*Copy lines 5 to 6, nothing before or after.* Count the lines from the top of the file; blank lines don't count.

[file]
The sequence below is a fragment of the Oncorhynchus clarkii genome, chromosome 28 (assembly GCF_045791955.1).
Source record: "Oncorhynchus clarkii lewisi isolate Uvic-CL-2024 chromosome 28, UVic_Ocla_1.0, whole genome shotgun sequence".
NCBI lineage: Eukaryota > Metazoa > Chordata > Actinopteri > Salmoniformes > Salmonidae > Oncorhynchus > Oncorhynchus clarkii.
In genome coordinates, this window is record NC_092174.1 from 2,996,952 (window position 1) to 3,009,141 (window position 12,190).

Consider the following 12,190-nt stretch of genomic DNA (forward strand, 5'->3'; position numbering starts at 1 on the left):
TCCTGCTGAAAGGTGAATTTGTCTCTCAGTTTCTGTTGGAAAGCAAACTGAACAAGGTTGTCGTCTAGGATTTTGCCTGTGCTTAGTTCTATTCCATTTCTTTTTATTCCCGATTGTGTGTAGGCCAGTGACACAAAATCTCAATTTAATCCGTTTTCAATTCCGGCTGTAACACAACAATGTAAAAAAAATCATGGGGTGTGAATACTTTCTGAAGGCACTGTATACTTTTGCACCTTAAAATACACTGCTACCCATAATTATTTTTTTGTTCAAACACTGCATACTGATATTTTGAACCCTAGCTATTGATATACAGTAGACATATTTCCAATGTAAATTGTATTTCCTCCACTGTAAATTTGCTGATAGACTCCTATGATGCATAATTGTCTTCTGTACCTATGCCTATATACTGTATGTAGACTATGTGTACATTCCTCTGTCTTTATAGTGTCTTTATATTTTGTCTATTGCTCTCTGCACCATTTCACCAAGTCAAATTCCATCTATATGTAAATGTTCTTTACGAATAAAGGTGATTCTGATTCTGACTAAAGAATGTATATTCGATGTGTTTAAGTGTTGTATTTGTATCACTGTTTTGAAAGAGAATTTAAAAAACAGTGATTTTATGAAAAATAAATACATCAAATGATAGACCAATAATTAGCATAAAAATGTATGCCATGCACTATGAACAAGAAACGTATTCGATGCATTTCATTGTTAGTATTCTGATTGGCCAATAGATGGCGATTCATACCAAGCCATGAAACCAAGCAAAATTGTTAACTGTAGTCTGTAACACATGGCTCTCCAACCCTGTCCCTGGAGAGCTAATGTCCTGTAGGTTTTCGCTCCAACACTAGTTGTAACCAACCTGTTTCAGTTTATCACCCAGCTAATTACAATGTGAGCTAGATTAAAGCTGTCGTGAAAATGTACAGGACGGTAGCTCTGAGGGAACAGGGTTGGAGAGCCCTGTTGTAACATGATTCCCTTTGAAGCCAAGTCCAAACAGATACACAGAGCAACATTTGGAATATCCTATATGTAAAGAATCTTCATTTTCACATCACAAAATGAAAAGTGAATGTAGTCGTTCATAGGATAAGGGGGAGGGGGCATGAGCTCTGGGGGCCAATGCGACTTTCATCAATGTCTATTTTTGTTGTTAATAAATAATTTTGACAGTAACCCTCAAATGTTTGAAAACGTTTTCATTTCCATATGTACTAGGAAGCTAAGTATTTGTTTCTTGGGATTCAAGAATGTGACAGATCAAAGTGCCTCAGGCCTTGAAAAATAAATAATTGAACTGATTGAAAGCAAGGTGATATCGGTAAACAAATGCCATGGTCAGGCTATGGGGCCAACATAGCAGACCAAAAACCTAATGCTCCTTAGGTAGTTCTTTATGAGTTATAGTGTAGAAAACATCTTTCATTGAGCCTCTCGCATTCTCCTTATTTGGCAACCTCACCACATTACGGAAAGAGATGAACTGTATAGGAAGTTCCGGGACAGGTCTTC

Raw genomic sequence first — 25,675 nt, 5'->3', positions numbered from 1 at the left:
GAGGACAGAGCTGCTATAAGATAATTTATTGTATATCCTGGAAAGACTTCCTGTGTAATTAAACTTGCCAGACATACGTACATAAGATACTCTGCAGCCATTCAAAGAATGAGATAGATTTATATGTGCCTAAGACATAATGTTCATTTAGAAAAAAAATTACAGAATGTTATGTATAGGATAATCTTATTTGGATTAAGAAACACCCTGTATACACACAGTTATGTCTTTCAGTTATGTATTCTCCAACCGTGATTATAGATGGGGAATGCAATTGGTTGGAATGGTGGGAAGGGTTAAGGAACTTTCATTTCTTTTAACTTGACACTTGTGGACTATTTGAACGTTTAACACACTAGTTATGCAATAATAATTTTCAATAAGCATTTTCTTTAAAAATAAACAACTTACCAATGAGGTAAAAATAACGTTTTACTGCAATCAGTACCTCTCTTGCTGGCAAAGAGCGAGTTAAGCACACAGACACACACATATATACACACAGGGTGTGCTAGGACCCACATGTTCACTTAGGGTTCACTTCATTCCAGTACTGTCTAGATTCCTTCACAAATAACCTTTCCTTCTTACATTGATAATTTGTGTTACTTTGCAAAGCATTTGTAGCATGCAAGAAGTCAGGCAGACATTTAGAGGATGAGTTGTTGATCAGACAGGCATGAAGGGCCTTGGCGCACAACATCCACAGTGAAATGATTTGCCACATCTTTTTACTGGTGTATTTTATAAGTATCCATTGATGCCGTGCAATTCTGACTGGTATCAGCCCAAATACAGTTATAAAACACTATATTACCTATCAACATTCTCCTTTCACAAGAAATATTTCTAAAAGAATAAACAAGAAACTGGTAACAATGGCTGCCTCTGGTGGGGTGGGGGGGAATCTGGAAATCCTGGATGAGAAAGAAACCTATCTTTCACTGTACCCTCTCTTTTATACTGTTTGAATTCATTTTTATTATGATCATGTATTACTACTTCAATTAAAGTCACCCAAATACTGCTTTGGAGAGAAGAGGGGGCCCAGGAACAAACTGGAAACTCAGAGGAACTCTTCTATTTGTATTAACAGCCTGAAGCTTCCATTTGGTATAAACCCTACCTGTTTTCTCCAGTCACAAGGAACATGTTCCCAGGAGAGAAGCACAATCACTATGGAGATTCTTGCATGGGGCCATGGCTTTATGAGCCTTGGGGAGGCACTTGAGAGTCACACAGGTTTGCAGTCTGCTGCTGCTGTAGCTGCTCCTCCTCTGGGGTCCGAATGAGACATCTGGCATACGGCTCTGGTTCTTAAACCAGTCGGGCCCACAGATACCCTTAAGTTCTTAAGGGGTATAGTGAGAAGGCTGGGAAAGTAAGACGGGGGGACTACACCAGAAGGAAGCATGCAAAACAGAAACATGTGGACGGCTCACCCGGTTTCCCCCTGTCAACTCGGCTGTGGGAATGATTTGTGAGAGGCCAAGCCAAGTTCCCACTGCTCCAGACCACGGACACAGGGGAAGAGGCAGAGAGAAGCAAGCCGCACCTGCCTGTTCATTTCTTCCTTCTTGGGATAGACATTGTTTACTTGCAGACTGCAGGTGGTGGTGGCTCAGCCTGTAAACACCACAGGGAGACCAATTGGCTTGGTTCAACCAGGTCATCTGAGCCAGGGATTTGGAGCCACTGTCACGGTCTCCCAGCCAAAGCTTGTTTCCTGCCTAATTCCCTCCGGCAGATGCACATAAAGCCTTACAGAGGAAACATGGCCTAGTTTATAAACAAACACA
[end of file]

Consider the following 12,190-nt stretch of genomic DNA (forward strand, 5'->3'; position numbering starts at 1 on the left):
TCCTGCTGAAAGGTGAATTTGTCTCTCAGTTTCTGTTGGAAAGCAAACTGAACAAGGTTGTCGTCTAGGATTTTGCCTGTGCTTAGTTCTATTCCATTTCTTTTTATTCCCGATTGTGTGTAGGCCAGTGACACAAAATCTCAATTTAATCCGTTTTCAATTCCGGCTGTAACACAACAATGTAAAAAAAATCATGGGGTGTGAATACTTTCTGAAGGCACTGTATACTTTTGCACCTTAAAATACACTGCTACCCATAATTATTTTTTTGTTCAAACACTGCATACTGATATTTTGAACCCTAGCTATTGATATACAGTAGACATATTTCCAATGTAAATTGTATTTCCTCCACTGTAAATTTGCTGATAGACTCCTATGATGCATAATTGTCTTCTGTACCTATGCCTATATACTGTATGTAGACTATGTGTACATTCCTCTGTCTTTATAGTGTCTTTATATTTTGTCTATTGCTCTCTGCACCATTTCACCAAGTCAAATTCCATCTATATGTAAATGTTCTTTACGAATAAAGGTGATTCTGATTCTGACTAAAGAATGTATATTCGATGTGTTTAAGTGTTGTATTTGTATCACTGTTTTGAAAGAGAATTTAAAAAACAGTGATTTTATGAAAAATAAATACATCAAATGATAGACCAATAATTAGCATAAAAATGTATGCCATGCACTATGAACAAGAAACGTATTCGATGCATTTCATTGTTAGTATTCTGATTGGCCAATAGATGGCGATTCATACCAAGCCATGAAACCAAGCAAAATTGTTAACTGTAGTCTGTAACACATGGCTCTCCAACCCTGTCCCTGGAGAGCTAATGTCCTGTAGGTTTTCGCTCCAACACTAGTTGTAACCAACCTGTTTCAGTTTATCACCCAGCTAATTACAATGTGAGCTAGATTAAAGCTGTCGTGAAAATGTACAGGACGGTAGCTCTGAGGGAACAGGGTTGGAGAGCCCTGTTGTAACATGATTCCCTTTGAAGCCAAGTCCAAACAGATACACAGAGCAACATTTGGAATATCCTATATGTAAAGAATCTTCATTTTCACATCACAAAATGAAAAGTGAATGTAGTCGTTCATAGGATAAGGGGGAGGGGGCATGAGCTCTGGGGGCCAATGCGACTTTCATCAATGTCTATTTTTGTTGTTAATAAATAATTTTGACAGTAACCCTCAAATGTTTGAAAACGTTTTCATTTCCATATGTACTAGGAAGCTAAGTATTTGTTTCTTGGGATTCAAGAATGTGACAGATCAAAGTGCCTCAGGCCTTGAAAAATAAATAATTGAACTGATTGAAAGCAAGGTGATATCGGTAAACAAATGCCATGGTCAGGCTATGGGGCCAACATAGCAGACCAAAAACCTAATGCTCCTTAGGTAGTTCTTTATGAGTTATAGTGTAGAAAACATCTTTCATTGAGCCTCTCGCATTCTCCTTATTTGGCAACCTCACCACATTACGGAAAGAGATGAACTGTATAGGAAGTTCCGGGACAGGTCTTC